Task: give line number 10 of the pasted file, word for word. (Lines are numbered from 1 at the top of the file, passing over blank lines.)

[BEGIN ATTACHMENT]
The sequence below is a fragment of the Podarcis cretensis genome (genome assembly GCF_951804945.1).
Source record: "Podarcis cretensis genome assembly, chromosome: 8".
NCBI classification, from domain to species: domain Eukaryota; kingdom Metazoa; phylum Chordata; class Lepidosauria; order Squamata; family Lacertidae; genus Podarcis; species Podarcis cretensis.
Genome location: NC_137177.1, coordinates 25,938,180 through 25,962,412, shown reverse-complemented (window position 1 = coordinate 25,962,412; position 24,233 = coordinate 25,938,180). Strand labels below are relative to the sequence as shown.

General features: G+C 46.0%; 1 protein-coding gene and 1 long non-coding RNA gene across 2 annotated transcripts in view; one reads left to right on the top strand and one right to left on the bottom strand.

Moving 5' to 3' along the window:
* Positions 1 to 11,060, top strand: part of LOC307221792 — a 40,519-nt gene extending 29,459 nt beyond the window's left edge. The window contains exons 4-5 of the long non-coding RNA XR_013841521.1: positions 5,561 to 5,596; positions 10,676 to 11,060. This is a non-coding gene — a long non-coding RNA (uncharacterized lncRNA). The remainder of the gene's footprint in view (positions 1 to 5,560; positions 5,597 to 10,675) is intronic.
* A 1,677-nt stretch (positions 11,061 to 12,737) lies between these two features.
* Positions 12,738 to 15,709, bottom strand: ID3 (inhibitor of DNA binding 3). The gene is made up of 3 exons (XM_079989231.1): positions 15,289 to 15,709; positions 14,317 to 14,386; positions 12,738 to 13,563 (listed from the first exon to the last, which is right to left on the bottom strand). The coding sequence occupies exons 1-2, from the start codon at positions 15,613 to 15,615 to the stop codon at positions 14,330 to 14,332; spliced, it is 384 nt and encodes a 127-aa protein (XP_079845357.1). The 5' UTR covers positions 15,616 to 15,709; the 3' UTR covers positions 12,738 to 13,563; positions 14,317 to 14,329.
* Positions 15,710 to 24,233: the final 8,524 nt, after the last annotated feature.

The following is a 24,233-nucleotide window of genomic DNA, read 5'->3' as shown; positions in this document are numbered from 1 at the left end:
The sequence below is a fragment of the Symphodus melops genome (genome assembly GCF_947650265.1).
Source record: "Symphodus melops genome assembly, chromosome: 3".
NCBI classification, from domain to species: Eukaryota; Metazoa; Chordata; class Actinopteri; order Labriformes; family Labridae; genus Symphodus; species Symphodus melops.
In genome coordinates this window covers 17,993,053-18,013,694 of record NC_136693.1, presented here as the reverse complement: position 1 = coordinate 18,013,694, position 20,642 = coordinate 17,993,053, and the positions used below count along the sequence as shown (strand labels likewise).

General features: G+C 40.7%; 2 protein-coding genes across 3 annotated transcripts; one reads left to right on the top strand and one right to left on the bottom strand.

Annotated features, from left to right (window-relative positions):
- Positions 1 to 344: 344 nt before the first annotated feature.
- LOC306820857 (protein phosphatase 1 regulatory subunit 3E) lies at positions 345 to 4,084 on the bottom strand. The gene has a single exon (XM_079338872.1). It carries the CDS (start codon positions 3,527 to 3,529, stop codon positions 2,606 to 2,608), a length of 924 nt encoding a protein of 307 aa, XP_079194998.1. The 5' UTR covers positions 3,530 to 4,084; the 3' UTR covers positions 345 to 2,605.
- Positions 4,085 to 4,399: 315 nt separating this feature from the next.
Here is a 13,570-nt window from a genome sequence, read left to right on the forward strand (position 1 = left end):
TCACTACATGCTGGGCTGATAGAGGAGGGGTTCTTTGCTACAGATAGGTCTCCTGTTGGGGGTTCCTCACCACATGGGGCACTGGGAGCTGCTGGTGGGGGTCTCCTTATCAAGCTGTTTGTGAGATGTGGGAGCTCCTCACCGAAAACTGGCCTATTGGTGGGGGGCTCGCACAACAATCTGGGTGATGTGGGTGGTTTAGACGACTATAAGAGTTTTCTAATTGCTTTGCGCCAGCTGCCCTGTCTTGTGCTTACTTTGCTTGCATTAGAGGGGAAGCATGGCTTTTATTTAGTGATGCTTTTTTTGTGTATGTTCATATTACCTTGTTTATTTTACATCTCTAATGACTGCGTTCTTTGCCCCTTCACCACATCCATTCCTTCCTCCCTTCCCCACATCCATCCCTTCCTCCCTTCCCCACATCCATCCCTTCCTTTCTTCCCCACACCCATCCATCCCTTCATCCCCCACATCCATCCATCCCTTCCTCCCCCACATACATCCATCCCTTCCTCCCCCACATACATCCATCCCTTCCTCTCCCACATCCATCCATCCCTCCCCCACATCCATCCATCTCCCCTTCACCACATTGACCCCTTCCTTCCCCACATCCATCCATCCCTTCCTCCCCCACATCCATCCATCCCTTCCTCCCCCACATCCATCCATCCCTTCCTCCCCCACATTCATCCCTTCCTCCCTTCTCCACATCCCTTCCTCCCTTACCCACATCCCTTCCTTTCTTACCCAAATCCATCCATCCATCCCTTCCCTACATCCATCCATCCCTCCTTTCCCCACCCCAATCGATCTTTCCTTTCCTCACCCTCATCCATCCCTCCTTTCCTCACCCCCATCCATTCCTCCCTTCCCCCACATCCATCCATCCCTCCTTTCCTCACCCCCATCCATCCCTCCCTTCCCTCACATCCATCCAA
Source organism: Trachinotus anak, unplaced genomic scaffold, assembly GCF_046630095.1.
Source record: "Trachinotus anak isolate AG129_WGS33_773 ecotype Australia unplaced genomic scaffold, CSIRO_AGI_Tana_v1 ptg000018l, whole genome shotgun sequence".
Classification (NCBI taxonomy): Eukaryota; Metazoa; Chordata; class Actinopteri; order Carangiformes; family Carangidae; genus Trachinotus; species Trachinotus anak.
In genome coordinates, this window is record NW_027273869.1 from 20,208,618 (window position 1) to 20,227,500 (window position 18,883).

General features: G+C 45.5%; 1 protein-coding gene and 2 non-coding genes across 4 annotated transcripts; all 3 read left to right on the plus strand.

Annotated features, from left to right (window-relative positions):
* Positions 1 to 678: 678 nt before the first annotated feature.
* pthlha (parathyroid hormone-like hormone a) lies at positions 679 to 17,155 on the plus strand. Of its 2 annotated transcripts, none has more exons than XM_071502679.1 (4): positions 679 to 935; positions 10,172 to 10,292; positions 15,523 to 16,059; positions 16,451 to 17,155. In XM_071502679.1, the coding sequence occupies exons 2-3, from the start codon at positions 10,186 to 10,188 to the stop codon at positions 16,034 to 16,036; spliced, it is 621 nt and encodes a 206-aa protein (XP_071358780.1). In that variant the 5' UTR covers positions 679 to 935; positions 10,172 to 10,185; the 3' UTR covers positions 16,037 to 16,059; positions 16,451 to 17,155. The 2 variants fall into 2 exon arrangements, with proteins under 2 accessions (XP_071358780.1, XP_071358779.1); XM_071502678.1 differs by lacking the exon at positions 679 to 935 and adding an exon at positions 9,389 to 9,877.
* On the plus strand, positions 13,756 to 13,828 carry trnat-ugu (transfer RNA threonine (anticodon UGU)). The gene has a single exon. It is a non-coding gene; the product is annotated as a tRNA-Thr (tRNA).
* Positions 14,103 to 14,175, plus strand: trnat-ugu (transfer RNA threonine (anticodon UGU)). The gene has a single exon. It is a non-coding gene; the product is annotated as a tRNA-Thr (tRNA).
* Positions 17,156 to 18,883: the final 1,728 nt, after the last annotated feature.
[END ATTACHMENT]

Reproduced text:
* Positions 15,710 to 24,233: the final 8,524 nt, after the last annotated feature.